In Deuteronomy (19:15) the law requires at least two witnesses in a legal proceeding, and Jewish practice says they can’t be women, only men are credible in that culture. Yet Jesus chooses the women first to be the witnesses. Jesus breaks the rules once again and blesses the spiritual zeros that we studied in the beatitudes. Jesus gives dignity to the lesser-thans and they become the firsts; first to see the Lord, first to spread the news. They have become beatituded. Blessed are the pure in heart for they shall see God.

At first, these women are full of fear, deep grief, courage, and joy, all at the same time. What a hodge podge of real alive emotions. They saw Jesus suffering, dying, and then being laid in a tomb. They saw it all.


At the end of Good Friday after his death, Jesus was placed in a “borrowed” tomb. It belonged to Joseph of Arimathea, a wealthy man who had become a disciple. Isaiah predicted 700 years earlier that Jesus would be “with a rich man in his death”. An Old Testament prophecy is fulfilled (Isaiah 53:9).

Also, it is borrowed tomb, but borrowed only for a few days, as Jesus wasn’t planning on a long stay. More like a two night BNB guest than a full time resident in this tomb. In Matthew 8:20 Jesus said, “The son of man has nowhere to lay head”, not even in death. But as the Creator of the universe cemetery real-estate was not a thing Jesus needed to invest in.

It was the Jewish custom to use a tomb dug into rock which had stone ledges on three sides of the tomb to lie a body on—or, I should say, plural, bodies—and then the bones removed later. It was like a communal tomb. Wealthier families would have their own tomb and used for centuries. No one had yet been laid in this tomb. Jesus was the first. I’m surmising that that way no one could say it was actually someone else’s bones that had been resurrected or stolen.

Rumours were intentionally started. Let’s read the rest of the text in Matthew 28.


While the women were on their way, some of the guards went into the city and reported to the chief priests everything that had happened. When the chief priests had met with the elders and devised a plan, they gave the soldiers a large sum of money, telling them, “You are to say, ‘His disciples came during the night and stole him away while we were asleep.’ If this report gets to the governor, we will satisfy him and keep you out of trouble.” So the soldiers took the money and did as they were instructed. And this story has been widely circulated among the Jews to this very day.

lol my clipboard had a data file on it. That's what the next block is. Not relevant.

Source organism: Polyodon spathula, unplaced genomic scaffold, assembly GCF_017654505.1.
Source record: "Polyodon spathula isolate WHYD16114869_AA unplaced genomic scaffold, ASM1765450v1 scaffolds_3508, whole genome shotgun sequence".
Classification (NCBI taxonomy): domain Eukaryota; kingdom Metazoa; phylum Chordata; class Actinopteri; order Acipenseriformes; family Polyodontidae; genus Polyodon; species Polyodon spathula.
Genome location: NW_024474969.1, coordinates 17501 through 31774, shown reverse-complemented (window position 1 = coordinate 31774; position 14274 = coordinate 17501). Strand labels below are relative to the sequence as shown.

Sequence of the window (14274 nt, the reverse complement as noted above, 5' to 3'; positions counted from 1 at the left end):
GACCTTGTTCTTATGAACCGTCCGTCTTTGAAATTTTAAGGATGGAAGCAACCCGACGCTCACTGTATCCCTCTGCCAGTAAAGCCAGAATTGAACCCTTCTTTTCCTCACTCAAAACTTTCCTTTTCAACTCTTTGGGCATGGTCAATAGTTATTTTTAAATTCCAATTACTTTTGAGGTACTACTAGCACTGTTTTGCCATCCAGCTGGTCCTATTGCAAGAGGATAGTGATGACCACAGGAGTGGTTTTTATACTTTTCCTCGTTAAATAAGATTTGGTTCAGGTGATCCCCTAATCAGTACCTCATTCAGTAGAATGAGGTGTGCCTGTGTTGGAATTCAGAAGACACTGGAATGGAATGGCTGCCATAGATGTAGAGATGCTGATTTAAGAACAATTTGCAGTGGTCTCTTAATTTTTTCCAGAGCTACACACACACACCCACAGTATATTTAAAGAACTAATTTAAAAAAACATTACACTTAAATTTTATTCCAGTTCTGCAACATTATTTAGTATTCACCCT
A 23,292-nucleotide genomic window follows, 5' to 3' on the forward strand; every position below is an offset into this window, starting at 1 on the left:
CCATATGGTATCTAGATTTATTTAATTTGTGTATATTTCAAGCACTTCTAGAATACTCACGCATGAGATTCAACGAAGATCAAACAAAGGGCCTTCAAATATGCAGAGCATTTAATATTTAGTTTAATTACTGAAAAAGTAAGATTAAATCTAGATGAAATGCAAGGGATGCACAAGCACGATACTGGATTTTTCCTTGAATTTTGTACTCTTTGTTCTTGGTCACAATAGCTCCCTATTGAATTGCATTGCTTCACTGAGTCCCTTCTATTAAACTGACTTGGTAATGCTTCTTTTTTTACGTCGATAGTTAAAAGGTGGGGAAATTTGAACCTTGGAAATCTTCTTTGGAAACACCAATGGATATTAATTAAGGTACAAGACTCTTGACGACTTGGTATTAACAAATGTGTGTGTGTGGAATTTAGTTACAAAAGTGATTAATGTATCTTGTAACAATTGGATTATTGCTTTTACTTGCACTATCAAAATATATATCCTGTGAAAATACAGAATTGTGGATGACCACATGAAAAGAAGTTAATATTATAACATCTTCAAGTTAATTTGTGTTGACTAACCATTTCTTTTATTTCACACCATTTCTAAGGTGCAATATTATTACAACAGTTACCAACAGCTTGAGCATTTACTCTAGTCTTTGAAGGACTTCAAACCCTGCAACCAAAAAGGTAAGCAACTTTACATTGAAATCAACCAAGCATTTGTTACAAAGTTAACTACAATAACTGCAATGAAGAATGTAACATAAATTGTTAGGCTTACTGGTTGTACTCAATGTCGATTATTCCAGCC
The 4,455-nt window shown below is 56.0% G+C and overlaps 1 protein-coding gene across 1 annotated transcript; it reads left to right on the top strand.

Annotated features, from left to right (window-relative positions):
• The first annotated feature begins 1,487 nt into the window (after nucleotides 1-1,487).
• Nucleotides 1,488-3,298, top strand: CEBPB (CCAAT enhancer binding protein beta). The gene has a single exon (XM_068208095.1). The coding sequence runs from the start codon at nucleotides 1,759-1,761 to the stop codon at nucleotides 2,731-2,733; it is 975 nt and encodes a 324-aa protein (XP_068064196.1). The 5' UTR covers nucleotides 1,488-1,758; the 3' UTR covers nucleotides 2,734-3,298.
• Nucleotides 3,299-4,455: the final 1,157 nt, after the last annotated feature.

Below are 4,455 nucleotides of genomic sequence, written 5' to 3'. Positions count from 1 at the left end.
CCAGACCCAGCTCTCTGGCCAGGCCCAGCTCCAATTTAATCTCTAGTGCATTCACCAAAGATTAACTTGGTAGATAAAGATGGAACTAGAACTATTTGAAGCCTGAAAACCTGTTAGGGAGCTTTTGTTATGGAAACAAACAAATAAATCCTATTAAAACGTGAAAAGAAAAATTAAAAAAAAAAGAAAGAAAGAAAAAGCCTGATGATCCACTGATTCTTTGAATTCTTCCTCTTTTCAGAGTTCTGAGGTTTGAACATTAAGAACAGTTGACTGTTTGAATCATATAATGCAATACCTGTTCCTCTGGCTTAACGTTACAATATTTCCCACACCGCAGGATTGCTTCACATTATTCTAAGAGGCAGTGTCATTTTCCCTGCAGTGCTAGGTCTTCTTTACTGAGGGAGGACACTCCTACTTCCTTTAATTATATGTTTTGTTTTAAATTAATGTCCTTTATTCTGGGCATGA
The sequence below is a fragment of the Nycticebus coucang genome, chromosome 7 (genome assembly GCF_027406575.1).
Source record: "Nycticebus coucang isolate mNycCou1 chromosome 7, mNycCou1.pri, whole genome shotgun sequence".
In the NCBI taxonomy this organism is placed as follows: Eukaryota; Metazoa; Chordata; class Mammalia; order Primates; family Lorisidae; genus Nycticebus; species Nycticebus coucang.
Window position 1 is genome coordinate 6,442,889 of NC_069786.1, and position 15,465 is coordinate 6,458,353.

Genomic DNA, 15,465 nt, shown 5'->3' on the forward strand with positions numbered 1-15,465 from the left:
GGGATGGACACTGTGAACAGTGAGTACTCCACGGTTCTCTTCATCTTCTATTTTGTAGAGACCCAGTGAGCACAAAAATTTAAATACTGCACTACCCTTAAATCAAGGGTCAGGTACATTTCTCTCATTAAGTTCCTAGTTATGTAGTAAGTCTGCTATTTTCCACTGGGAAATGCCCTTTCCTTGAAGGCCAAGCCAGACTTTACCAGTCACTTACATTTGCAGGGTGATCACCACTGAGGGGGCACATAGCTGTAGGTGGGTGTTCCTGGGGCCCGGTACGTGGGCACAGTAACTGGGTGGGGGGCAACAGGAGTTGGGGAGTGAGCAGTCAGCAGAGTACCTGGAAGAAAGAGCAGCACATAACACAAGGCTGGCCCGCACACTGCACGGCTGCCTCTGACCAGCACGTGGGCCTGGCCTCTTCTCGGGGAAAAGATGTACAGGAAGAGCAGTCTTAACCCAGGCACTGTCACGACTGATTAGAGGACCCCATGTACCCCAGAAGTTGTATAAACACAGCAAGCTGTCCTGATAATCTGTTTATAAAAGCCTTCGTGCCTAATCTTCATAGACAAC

All kinds of truth-stopping rumours ensued. The priests paid off the guards handsomely to spread a lie that the disciples had stolen him. This lie actually worked.

Here’s a new rumour: recent scholarship tries to say that Jesus had a twin named Thomas, and it was the twin that people saw, not Jesus. People are still trying to negate the resurrection as is just such incredulous thing. If it’s true, then it messes with us. It challenges us to either not believe it or to let it change us.


As Rusty preached last Sunday about how differently people responded to Jesus, and he asked us, “What will you do with this Jesus?”

Nicodemus, the rich man who came to Jesus at night to ask how he could be born again did something with this Jesus. He brought 75 pounds of spices, myrrh, and aloes which His body was then wrapped in. That’s a lot of beautiful smelling, costly, and heavy stuff.

Nicodemus wouldn’t have done that if a resurrection was expected. A resurrection wouldn’t have been in anyone’s mind, even though Jesus did tell them ahead of time they didn’t get it. But wrapping Jesus is spices meant that Jesus was really dead.


The women who came early that Sunday morning were coming to be with Him. I try to imagine myself as one of these Marys. If I was one of them I would expect to be mourning. I would come to weep. I probably did not sleep well at all, worried and wondering and in full heart pain. I wouldn’t have been able to go to church that morning, just too overwhelmed. The Sabbath rule would have not allowed me to visit the grave on the Sabbath—Saturday—so I would’ve waited all day and night until Sunday. I would have wanted to be near the one I loved and lost, so right after the Sabbath was over I would have run to the tomb early. People who visit their loved ones at a graveside can understand this. It provides connection.